This week I had my first SPA appointment, though not the kind you might think! 🙂 After my 20-week ultrasound revealed Samuel’s Trisomy 18 I was transferred to a high-risk pregnancy group, Strong Perinatal Associates, affectionately called by its acronym SPA. Women literally call in and say, “I’d like to set up a SPA appointment…” 🙂
On our way, I felt tense for some reason. As Bob and I talked in the car ride, I realized I was nervous about two things: I didn’t know how the doctor would view our choice to continue this pregnancy, if we would be misunderstood or unsupported. And knowing how I am at doctor’s appointments, I always feel bad if we take too much of a doctor’s limited time, and I knew Bob had a growing list of questions he’d prepared over the past five weeks. I really wanted to be able to leave with a sense of peace and our questions answered, but when I’m feeling rushed I don’t like to ask all our questions. We arrived early and Bob spent a few minutes praying that I would feel peace, that our appointment would go well, that we’d feel respected and supported and leave with our questions answered.
Within minutes I started to relax, from checking in and joking with the friendly receptionist to being whisked right back by the nurse without needing to sit in the waiting room. Then we met with the most wonderful nurse practitioner I could have asked for! She didn’t even look at her computer or run through her standard questions until about 45 minutes in. She first wanted to hear how we are doing personally, and answer any and all questions we had for her. Within the first few minutes she asked if we’d chosen a name and immediately lit up saying, “I don’t know if you’re religious, but Samuel is my favorite name for a boy!” From then on she referred to Samuel by name. She was incredibly supportive of our decision to enjoy whatever time we have left with Samuel, and encouraged us to choose what we feel is best for our family and assured us we will be supported by their staff and the teams at the hospital in whatever decisions we make.
I have no idea how long they typically spend with patients, but we spent over two hours meeting with her, the doctor who originally delivered the news to us at my ultrasound, and the genetic counselor who will be coordinating our appointments with all the other groups (NICU team, neurosurgeon, palliative care, etc.). I knew it was probably an unusually long appointment even for them, but they were so patient with us, genuinely caring to make sure all our questions were thoroughly answered as we move forward. I walked out of there so thankful that God had answered Bob’s prayer and provided exactly what my heart needed!
As we learn more about Trisomy 18, it seems the longer this pregnancy continues there will be many complicated decisions before us. We will probably need to have three birth plans in place to cover the different scenarios: Samuel could be stillborn at any point right up until birth, he could be born prematurely, or he might make it full-term. If he is born alive and closer to full-term, we have many decisions to make about how much to intervene versus simply provide comfort care until he dies. Some Trisomy 18 babies only survive a few minutes or hours, some a matter of days or weeks. A small percentage survives longer. They told us the average life span is about 5 days. Knowing a baby’s life will likely be brief, many couples choose to just hold and love their baby in the time they have, and say goodbye peacefully rather than send them off to risky surgeries that might not prolong their life or significantly increase the quality of it.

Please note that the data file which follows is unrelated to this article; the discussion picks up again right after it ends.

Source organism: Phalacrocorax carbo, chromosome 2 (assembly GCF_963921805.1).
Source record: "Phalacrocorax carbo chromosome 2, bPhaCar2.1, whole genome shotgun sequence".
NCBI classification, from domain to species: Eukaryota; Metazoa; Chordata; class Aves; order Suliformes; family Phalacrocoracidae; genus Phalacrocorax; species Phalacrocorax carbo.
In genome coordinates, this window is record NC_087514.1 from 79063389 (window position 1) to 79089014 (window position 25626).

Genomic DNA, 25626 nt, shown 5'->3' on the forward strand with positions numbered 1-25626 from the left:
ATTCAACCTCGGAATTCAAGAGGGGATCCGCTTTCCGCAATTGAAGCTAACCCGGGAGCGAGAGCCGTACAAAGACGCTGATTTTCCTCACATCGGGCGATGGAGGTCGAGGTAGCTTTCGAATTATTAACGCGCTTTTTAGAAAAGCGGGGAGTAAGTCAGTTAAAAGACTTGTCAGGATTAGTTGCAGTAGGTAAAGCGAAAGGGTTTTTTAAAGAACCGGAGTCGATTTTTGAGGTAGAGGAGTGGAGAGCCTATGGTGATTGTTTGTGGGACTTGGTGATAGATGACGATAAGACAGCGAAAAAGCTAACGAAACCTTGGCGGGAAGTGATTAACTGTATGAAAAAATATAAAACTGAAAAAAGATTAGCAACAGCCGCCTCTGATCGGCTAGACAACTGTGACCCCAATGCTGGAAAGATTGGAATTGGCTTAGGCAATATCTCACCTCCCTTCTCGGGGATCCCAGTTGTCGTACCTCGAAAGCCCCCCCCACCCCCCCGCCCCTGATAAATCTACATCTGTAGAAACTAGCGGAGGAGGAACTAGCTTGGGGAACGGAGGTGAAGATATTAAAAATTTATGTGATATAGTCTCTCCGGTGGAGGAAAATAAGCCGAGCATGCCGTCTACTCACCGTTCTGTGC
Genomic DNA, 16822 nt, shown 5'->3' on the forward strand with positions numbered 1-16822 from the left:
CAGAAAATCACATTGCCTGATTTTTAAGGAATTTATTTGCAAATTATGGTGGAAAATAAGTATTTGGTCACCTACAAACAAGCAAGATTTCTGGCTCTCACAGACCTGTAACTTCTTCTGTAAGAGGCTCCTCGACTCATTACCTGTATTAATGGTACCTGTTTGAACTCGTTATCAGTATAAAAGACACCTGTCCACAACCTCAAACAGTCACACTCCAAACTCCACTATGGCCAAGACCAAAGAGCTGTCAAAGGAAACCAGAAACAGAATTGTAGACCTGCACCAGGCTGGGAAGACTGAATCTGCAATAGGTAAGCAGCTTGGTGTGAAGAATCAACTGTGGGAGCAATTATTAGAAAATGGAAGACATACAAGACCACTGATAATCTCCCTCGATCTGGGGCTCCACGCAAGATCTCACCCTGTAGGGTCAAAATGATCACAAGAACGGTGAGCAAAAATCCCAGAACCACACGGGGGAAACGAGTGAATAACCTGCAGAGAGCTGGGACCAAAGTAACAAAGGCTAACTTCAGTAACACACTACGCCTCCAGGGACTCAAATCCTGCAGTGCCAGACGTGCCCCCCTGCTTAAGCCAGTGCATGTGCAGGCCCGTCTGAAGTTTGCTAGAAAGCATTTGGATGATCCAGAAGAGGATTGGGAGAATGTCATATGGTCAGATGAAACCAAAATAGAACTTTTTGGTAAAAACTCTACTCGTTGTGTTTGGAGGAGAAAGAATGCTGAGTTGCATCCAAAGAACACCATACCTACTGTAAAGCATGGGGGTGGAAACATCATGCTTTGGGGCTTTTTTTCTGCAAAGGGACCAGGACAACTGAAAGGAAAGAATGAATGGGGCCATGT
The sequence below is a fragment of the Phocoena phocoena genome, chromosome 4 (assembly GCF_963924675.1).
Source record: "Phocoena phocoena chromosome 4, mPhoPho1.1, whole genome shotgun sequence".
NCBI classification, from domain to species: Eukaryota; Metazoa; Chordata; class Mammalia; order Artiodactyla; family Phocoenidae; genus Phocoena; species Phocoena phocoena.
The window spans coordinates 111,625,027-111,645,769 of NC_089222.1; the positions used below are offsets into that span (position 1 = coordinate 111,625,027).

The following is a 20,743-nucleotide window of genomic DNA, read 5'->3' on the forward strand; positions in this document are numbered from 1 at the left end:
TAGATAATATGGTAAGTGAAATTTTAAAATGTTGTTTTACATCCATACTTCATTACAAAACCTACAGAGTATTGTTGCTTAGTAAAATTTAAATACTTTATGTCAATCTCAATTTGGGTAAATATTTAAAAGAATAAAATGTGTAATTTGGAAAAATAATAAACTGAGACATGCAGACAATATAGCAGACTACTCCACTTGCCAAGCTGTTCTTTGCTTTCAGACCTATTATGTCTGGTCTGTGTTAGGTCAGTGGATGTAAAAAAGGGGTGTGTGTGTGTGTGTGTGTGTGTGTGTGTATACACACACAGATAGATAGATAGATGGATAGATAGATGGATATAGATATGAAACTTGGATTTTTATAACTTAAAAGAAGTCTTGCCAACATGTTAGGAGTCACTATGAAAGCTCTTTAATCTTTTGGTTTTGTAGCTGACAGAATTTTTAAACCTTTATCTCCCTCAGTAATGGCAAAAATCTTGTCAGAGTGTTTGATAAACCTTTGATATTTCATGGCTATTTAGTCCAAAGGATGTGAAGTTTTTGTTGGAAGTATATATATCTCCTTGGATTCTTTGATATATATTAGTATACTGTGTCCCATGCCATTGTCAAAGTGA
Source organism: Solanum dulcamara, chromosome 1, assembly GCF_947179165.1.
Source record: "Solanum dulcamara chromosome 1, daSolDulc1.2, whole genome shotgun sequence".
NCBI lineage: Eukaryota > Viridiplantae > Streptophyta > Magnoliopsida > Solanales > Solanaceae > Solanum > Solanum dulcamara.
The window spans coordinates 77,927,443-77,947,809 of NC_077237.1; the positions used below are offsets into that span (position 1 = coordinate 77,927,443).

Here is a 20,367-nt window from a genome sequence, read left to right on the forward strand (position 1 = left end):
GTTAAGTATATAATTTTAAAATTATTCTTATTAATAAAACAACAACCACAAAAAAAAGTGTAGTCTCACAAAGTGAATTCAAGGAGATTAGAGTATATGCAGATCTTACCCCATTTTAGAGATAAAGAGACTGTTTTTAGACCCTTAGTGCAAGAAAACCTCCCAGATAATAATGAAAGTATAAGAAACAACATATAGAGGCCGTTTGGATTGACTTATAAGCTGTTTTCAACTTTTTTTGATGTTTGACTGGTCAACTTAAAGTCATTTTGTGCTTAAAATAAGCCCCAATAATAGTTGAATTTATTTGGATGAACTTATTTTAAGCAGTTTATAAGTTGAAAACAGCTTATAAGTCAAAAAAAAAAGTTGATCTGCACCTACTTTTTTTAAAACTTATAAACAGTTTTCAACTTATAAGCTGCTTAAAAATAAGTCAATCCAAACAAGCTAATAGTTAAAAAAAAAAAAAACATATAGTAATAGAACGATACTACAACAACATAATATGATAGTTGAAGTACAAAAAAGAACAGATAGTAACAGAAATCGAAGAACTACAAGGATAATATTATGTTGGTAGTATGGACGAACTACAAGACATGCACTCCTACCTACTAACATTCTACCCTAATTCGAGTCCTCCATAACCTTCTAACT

From the problems the ultrasounds have shown, unlike many Trisomy 18 babies, thankfully Samuel’s heart is not an issue that would cause immediate problems after birth or require surgery. It seems the two major things for Samuel are 1) Potential feeding and breathing problems that most Trisomy 18 babies have (and we won’t know the extent of those issues until after birth). 2) Spina bifida – there is a hole at the base of his spine that would require fairly immediate surgery. If left untreated, he would eventually contract an infection that would take his life.
Our appointment was a sobering reminder that there are no “good” outcomes, just many hard decisions before us – decisions we don’t want to make for our child regarding life and death. We are asking for God’s wisdom, that He would lead us every step of the way and continue to give us peace. We don’t know the outcome, and no matter how much we plan or prepare, there’s so much that’s simply beyond our control. I’m so thankful He already sees the future and knows the number of Samuel’s days. And He is with us, taking care of our hearts in this process. If we look only at the predicted outcomes, it feels grim. But that’s not the whole story…
At church this morning, this line from a worship song stirred my heart: “Now death, where is your sting? The resurrected King has rendered you defeated!” Tears escaped down my cheeks as I pictured the day coming when I’ll hold my sweet Samuel and say goodbye. But at the same time, hope rushed into my soul knowing that Jesus died and was resurrected to take away the sting of death. Even though I will probably need to say goodbye to Samuel soon and experience the pain of loss, I know that it will only be temporary. Someday our family will be reunited with him for eternity, and that gives me hope.
We are choosing to enjoy as much time as we have, and we are grateful for each day Samuel is with us. Every kick and movement reminds me that, for the time being, he’s still safe and alive inside me. In the meantime, we are going to treasure every moment of his life, no matter how long it lasts!